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MIT researchers build AI system that can model the world using sound in latest breakthrough

A silhouette of a person on the left with sound waves coming out of their mouth on a blue background

Computer vision is a field that has been researched quite a lot in the past few decades, primarily because of its immediate and obvious applications of building autonomous vehicles and others tools that can "see" the world as humans do. However, one area that has not seen this level of research until recently is the use of sound instead of sight to model an environment. Now, researchers at the Massachusetts Institute of Technology (MIT) have penned a research paper regarding the construction of a machine learning (ML) model trained in this domain.

A blog post over on the MIT News website describes that researchers at MIT and the MIT-IBM Watson AI Lab have collaborated to build an ML model that uses spatial acoustics to see and model the environment. Simply stated, this model enables the mapping of an environment by figuring out how a listener would hear a sound originating from a point and being propagated to different positions.

There are numerous benefits to this technique since it allows the determination of the underlying 3D geometry of environmental objects using just sound. It can then render accurate visuals to reconstruct the environment. Potential applications include virtual and augmented reality, along with augmenting AI agents so that they can utilize both sound and sight to better visualize their environments. For example, an underwater exploration robot could use acoustics to better determine the location of certain objects as compared to computer vision.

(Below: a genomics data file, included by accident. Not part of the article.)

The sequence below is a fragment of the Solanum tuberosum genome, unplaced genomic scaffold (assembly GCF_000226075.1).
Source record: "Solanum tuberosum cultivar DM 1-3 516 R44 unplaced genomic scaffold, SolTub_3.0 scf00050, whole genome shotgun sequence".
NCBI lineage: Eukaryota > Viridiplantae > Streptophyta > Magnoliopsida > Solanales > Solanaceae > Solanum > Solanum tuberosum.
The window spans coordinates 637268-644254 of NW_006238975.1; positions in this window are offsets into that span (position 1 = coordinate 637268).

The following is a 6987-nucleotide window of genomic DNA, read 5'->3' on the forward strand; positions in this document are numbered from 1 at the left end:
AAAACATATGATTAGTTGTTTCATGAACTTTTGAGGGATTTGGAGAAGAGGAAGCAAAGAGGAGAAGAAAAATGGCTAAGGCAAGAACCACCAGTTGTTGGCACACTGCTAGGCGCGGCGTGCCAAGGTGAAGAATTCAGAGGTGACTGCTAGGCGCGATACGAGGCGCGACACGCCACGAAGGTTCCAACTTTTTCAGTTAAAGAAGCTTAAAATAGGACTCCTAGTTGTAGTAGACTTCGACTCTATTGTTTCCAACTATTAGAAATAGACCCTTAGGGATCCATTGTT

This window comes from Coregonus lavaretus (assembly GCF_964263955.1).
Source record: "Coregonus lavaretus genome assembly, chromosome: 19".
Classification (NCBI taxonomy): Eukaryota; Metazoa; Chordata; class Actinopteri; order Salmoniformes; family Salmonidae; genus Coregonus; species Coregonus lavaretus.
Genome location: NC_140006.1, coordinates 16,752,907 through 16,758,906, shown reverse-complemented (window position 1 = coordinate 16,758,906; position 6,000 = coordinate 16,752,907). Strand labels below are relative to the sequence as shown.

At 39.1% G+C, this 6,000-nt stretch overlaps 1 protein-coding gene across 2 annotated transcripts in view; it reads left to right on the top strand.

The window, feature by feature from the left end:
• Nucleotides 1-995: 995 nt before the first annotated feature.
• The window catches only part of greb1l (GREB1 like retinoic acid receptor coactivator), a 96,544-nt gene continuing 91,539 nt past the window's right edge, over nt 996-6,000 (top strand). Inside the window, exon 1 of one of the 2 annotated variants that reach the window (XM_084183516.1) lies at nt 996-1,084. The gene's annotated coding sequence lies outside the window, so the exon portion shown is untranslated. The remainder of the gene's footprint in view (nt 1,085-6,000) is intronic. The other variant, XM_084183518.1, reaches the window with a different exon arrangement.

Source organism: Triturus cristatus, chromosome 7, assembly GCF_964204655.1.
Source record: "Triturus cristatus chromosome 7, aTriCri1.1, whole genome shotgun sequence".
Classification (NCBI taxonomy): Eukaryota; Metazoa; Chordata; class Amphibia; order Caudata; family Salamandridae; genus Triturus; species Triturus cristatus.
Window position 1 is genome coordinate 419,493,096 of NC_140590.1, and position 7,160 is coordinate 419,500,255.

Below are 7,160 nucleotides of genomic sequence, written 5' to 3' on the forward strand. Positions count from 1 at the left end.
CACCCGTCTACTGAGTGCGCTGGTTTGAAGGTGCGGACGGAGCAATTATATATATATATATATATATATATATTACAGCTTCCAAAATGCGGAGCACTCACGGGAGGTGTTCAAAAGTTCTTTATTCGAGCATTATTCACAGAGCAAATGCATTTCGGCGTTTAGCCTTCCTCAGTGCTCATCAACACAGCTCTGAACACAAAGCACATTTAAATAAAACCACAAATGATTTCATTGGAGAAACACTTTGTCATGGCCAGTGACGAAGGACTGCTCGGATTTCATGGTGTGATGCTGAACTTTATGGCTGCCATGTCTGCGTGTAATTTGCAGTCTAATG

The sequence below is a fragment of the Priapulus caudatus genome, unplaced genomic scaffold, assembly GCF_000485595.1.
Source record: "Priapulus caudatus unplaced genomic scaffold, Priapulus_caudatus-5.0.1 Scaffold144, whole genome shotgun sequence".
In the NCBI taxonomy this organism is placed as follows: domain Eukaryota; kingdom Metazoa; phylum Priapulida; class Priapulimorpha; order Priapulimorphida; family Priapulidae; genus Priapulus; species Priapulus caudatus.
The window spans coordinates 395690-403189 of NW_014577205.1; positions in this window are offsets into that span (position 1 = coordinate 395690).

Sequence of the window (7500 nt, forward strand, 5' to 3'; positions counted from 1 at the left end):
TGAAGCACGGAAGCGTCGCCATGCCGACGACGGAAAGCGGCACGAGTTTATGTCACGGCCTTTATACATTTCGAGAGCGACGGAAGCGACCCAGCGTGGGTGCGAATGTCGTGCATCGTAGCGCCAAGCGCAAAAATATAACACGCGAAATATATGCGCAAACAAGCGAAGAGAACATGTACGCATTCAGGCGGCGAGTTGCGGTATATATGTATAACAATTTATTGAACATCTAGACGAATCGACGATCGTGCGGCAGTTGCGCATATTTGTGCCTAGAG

A graphic showing a 3D model of the room on the top and heatview type thing at the bottom with sound

The researchers have emphasized that building this ML model based on sound was considerably more complex than one based on computer vision. This is because computer vision models leverage a property called photometric consistency, which means that an object looks roughly the same when viewed from different angles. This does not apply to sound as depending upon your location and other obstacles, what you hear from a source may highly variable.

In order to tackle this problem, the researchers used two other features called reciprocality and local geometry. The former basically means that even if you swap the location of the speaker and the listener, the sound will be exactly the same. Meanwhile, local geometry mapping involved combining reciprocality in a neural acoustic field (NAF) to capture objects and other architectural components. You can view the fascinating results below:

To get the ML model working in test environments, it needs to be fed some visual information and spectograms containing samples of what the audio would sound like based on specified locations for the originator and the listener. Following these inputs, the model can accurately determine how the sound will change as the listener moves around the environment.

The research paper's lead author Andrew Luo noted that:

If you imagine standing near a doorway, what most strongly affects what you hear is the presence of that doorway, not necessarily geometric features far away from you on the other side of the room. We found this information enables better generalization than a simple fully connected network.

Moving forward, the researchers want to further enhance the model so it can visualize bigger and more complex environments such as a building or even an entire city. In the meantime, you can read their research paper here.

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